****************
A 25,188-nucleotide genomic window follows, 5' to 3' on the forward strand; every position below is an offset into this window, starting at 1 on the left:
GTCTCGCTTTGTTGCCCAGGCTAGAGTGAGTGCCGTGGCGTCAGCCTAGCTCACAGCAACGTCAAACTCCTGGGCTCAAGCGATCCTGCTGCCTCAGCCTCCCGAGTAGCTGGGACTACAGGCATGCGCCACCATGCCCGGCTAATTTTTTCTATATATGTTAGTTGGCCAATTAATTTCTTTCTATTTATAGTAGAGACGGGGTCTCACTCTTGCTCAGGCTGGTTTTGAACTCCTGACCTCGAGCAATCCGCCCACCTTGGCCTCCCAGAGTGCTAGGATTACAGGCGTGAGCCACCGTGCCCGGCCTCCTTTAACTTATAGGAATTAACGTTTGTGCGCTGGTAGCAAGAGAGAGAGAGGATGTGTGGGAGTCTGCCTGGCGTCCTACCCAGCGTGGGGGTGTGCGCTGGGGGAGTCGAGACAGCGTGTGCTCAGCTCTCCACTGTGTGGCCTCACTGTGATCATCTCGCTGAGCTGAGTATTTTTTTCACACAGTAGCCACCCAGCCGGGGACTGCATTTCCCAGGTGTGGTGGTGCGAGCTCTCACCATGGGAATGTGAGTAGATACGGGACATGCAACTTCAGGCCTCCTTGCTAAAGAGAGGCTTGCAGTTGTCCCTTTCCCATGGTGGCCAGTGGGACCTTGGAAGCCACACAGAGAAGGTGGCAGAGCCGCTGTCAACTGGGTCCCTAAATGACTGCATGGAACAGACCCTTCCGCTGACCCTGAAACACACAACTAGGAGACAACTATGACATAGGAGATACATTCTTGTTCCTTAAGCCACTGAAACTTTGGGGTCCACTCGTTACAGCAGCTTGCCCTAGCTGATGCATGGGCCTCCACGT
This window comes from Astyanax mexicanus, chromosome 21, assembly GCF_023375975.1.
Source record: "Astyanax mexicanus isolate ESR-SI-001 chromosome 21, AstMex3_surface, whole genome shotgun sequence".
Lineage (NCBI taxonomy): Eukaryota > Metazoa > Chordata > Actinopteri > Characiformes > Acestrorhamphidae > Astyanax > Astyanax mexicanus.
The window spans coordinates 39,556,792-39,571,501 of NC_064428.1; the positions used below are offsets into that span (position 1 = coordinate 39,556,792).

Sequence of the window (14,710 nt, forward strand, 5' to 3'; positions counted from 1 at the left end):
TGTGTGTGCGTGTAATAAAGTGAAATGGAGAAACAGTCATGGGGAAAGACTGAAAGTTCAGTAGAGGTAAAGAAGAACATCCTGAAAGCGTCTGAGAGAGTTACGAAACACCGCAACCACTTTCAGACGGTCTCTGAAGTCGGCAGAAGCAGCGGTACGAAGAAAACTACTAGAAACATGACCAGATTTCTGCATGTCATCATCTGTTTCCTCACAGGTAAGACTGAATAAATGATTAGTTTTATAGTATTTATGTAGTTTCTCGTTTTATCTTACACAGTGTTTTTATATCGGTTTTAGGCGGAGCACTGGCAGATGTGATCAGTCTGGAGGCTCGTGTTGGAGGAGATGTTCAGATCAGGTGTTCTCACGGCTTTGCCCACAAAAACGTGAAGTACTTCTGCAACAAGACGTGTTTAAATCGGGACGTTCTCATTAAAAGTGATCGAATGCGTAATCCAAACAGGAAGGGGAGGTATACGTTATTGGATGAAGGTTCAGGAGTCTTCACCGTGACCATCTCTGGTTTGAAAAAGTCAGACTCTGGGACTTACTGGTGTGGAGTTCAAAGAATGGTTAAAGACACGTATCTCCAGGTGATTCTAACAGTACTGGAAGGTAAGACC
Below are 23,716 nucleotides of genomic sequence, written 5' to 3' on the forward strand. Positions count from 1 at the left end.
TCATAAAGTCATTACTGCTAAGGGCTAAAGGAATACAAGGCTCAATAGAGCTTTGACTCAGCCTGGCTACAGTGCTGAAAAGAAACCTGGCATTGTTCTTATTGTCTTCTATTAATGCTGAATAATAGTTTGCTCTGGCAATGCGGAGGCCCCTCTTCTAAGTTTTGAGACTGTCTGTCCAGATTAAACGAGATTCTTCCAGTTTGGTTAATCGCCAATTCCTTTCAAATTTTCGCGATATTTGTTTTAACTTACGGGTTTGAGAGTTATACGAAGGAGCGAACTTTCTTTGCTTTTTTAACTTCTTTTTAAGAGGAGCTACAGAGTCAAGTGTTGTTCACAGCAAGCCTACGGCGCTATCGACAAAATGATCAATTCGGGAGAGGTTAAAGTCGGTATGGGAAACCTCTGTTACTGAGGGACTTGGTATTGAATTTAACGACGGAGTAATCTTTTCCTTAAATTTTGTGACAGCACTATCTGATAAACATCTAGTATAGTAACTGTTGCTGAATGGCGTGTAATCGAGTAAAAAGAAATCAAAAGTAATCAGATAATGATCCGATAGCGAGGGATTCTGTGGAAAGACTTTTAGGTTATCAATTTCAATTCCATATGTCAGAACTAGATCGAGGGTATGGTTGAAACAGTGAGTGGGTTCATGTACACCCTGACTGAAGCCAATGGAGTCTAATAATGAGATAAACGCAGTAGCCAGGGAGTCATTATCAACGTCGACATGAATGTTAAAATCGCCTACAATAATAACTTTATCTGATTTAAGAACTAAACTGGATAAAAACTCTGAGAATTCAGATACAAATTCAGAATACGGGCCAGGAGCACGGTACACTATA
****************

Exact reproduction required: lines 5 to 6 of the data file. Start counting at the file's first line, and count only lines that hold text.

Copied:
Lineage (NCBI taxonomy): Eukaryota > Metazoa > Chordata > Actinopteri > Characiformes > Acestrorhamphidae > Astyanax > Astyanax mexicanus.
The window spans coordinates 39,556,792-39,571,501 of NC_064428.1; the positions used below are offsets into that span (position 1 = coordinate 39,556,792).